As part of the BBC's digital conference on Ebola, some of the key decision-makers in the fight against the deadly virus have answered your questions in a live Facebook Q&A.
Ebola has killed almost 10,000 people, primarily in Guinea, Liberia and Sierra Leone, where there is still some way to go until the virus is eliminated.
The first session on "Getting to zero" featured UN Special Envoy on Ebola, David Nabarro and the World Health Organization's Dr Bruce Aylward.
This is an edited version of the session.
Question from No Mey: Do you think airport screenings are a viable way to tackle this disease?
David Nabarro answers: Exit screening - as passengers board airplanes - is important. Persons should not travel if they have a history of contact with someone who has Ebola or if symptomatic. Entry screening is valuable reassurance.
Question from Paul Harper: How long will UNMEER last?
David Nabarro answers: UNMEER [UN Mission for Emergency Ebola Response] allows the UN system to offer high-level coordination of those supporting the response (especially the UN system) additional logistics and the capacity for a surge in the response where it is needed. Over time there will be a transition and the activities of UNMEER will be taken on by other entities within the United Nations system. The transition will occur when the entities are ready to take on UNMEER functions.
Question from LaShonda Steward: What are your immediate, short and long-term recommendations for health systems strengthening - specifically in Sierra Leone?
David Nabarro answers: The task ahead is to ensure that health systems are able to ensure people's security in the face of infectious diseases: this means surveillance, analysis, prompt action to investigate possible outbreaks and - when necessary - scaled up responses. Always vital to involve communities fully in detection and response.
Nabarro on future epidemic
Question from Theo B. Amissah: Is there a way to re-purpose structurally sound Ebola Treatment Units/ Centres? If so, have any organisations or governments started thinking about doing this?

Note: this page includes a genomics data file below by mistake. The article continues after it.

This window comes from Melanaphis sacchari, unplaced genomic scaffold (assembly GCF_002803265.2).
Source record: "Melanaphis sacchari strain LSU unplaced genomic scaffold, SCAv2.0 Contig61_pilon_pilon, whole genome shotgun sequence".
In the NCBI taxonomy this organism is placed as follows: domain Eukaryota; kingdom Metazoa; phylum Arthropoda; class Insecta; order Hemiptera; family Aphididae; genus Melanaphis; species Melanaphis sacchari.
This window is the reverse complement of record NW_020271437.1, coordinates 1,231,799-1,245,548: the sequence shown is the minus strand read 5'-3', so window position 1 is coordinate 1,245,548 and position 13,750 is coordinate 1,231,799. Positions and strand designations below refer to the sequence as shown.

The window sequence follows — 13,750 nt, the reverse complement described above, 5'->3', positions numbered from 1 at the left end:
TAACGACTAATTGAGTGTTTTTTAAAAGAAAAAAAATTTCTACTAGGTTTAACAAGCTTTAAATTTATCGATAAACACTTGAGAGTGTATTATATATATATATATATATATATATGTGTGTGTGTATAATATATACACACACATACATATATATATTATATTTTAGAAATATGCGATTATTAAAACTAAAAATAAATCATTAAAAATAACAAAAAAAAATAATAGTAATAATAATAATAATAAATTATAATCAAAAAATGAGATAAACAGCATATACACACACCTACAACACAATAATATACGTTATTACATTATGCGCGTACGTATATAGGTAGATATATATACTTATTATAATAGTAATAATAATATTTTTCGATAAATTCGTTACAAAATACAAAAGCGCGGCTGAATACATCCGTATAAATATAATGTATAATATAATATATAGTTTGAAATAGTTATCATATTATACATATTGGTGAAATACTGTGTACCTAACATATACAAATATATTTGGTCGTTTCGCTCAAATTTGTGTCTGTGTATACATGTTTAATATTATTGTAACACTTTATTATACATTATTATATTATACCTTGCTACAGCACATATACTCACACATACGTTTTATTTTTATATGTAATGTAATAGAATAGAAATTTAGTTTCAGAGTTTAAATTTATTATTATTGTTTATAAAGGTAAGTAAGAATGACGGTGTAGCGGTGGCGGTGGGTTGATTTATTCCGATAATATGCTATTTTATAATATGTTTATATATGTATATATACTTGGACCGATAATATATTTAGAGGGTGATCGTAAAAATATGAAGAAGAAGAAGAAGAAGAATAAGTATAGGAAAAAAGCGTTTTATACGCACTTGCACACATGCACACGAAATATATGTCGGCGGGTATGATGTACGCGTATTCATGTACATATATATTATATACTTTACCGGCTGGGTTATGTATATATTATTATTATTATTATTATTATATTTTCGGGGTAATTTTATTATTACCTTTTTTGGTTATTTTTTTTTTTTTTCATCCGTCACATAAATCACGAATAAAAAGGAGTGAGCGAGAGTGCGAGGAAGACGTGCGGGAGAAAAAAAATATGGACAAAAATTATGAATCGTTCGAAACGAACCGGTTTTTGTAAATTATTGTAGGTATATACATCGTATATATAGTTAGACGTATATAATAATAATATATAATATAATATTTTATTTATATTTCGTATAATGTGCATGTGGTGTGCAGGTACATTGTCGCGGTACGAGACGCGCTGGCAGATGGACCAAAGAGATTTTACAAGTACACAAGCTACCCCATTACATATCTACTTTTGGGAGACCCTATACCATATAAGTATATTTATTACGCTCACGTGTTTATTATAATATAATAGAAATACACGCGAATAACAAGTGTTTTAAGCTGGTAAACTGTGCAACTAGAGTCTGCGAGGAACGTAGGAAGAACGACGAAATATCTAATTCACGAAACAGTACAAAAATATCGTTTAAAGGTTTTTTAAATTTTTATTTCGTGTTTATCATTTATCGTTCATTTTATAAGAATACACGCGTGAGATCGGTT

David Nabarro answers: Yes - one has already been re-purposed (in Liberia) to provide high-quality medical care to persons with serious illness. Others will be re-purposed as Primary Health Care Units.
Question from Juliet Kidwell: What new steps are being taken to prevent an epidemic like this from happening again?
David Nabarro answers: This is a vitally important part of establishing trust between responders and communities. The whole focus of lessons-learnt exercises currently underway is to ensure that the response to any future outbreaks is rapid and effective, and to prevent major epidemics.
Question from Hassan Gba-Kamara Why is the virus still ravaging Sierra Leone compared to the other two countries who seem to be winning the fight.
David Nabarro answers: The three affected countries are contiguous, borders are porous - if the virus is present in one it is present in all three. In some districts within Sierra Leone - including those in the Kisse Triangle where this outbreak started - there are zero cases being reported. In other parts of the country - especially the west - incidence is relatively high. I would not say that Sierra Leone is being "ravaged" more than the other two countries.
Dr Bruce Aylward on WHO's response
Question from Michael Odok: What is the World Health Organization doing to eliminate Ebola completely from this globe?.
Bruce Aylward answers: WHO is working hard to help countries improve their surveillance systems to rapidly find and control Ebola when it emerges in the human population. We are also supporting a wide range of vaccine trials to develop new tools for preventing outbreaks.